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Villa Poppaea

Villa Poppaea
The Villa Poppaea as seen from the garden in front
Alternate name Villa Oplontis, Villa A
Location Torre Annunziata, Province of Naples, Campania, Italy
Type Roman villa
Part of Oplontis
Site notes
Management Soprintendenza Speciale per i Beni Archeologici di Napoli e Pompei
Website Oplontis (Italian)
Official name Archaeological Areas of Pompeii, Herculaneum, and Torre Annunziata
Type Cultural
Criteria iii, iv, v
Designated 1997 (21st session)
Reference no. 829
Region Europe and North America

The Villa Poppaea is an ancient Roman seaside villa (villa maritima) situated between Naples and Sorrento, in southern Italy. It is also referred to as the Villa Oplontis, or more precisely as Villa A by modern archaeologists.[1] The villa itself is a large structure situated in the ancient Roman town of Oplontis (the modern Torre Annunziata), about ten meters below the modern ground level. Evidence suggests that it was owned by the Emperor Nero, and believed to have been used by his second and rather notorious wife, Poppaea Sabina, as her main residence when she was not in Rome.[2]


  • House Plan & Construction 1
  • Frescoes 2
  • Rediscovery & Excavation History 3
  • Gardens 4
  • Nearby villa 5
  • Photo gallery 6
  • References 7
  • Sources 8
  • Further reading 9
  • External links 10

House Plan & Construction

According to John R. Clarke in The Houses of Roman Italy, 100 B.C.-A.D. 250: Ritual, Space, and Decoration, the Villa Poppaea is best understood as a model on which many of the more modest city houses of ancient Pompeii and Herculaneum were based (Clarke, 23). This grandiose maritime villa is characterized by “rituals of reception and leisure” through both its physical space and its decoration.[3]

Plan of the Villa Poppaea

Like many of the other houses in the area, the villa shows signs of remodeling, probably to repair damage from the earthquake in 62 CE. The oldest part of the house centers round the atrium and dates from the middle of 1st century BCE .[2] During the remodeling, the house was extended to the east, with the addition of various reception and service rooms, gardens and a large swimming pool.[4]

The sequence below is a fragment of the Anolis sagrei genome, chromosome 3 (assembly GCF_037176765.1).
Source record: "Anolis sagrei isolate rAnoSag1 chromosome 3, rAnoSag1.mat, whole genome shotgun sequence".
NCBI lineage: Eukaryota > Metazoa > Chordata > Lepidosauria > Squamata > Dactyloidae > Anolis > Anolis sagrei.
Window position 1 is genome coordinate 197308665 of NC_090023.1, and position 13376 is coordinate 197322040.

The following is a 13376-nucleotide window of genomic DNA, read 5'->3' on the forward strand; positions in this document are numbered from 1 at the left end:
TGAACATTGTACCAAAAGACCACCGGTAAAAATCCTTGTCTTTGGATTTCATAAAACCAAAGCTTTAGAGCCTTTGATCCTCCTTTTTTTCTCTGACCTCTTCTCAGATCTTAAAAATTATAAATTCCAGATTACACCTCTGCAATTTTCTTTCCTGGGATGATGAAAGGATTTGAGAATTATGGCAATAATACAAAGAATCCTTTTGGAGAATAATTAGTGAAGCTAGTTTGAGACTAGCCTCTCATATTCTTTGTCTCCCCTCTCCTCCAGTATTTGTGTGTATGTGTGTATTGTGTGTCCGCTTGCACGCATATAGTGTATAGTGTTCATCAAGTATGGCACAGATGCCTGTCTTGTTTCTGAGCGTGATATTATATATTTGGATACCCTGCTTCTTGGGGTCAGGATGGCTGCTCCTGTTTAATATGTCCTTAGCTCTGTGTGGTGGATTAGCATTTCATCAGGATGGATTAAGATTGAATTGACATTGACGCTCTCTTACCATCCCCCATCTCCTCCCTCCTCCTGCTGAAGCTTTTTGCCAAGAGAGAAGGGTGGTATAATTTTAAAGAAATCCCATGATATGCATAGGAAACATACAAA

Detailed information about the various phases of construction on the Villa Poppaea can be found in Stefano de Caro’s chapter in Ancient Roman Villa Gardens published by the Dumbarton Oaks Colloquium on the History of Landscape Architecture.


Like many of the frescoes that were preserved due to the eruption of Mount Vesuvius, those decorating the walls of the Villa Poppaea are striking both in form and in color. Many of the frescoes are in the “Second Style” (also called the Architectural Style) of ancient Roman painting, dating to ca. 90-25 BCE as classified in 1899 by August Mau.[5] Details include feigned architectural features such as trompe-l'œil windows, doors, and painted columns.

The caldarium

Frescoes in the caldarium depicting Hercules in the Garden of the Hesperides are painted in the "Third Style" (also called the Ornate Style) dating to ca. 25 BCE-40 CE according to Mau. Attention to realistic perspective is abandoned in favor of flatness and elongated architectural forms which “form a kind of shrine" around a central scene, which is often mythological.[6]

Immediately to the west of the triclinium is a large oecus, which was the main living room of a Roman house. Like the caldarium frescoes, the room is also painted in the Second Style. The east wall includes some wonderful details such as a theatre mask and peacock.[7]

Much attention has been paid to the allusions to stage painting (scenae frons) in the Villa Poppaea frescoes, particularly those in Room 23.[8]

Rediscovery & Excavation History

The Villa of Poppaea was first discovered in the eighteenth century during the construction of the Sarno Canal which cut through the central hall of the villa (Clarke, 22). Between 1839 and 1840 explorations of the site were undertaken by Bourbon excavators who removed several paintings from the villa .[1] The excavators used a tunneling technique that was also employed at Herculaneum, and uncovered part of the peristyle and garden area.[9]

Excavations continued again from 1964 until the mid-1980s, at which point the site was excavated to its current level. It was during this final round of excavations that the massive swimming pool, measuring 60 by 17 meters, was unearthed. The villa’s southernmost portions have been left unexcavated because of the physical limitations of the complex, which has been compromised by its position beneath the modern city of Torre Annunziata and the construction of the Sarno Canal.[2]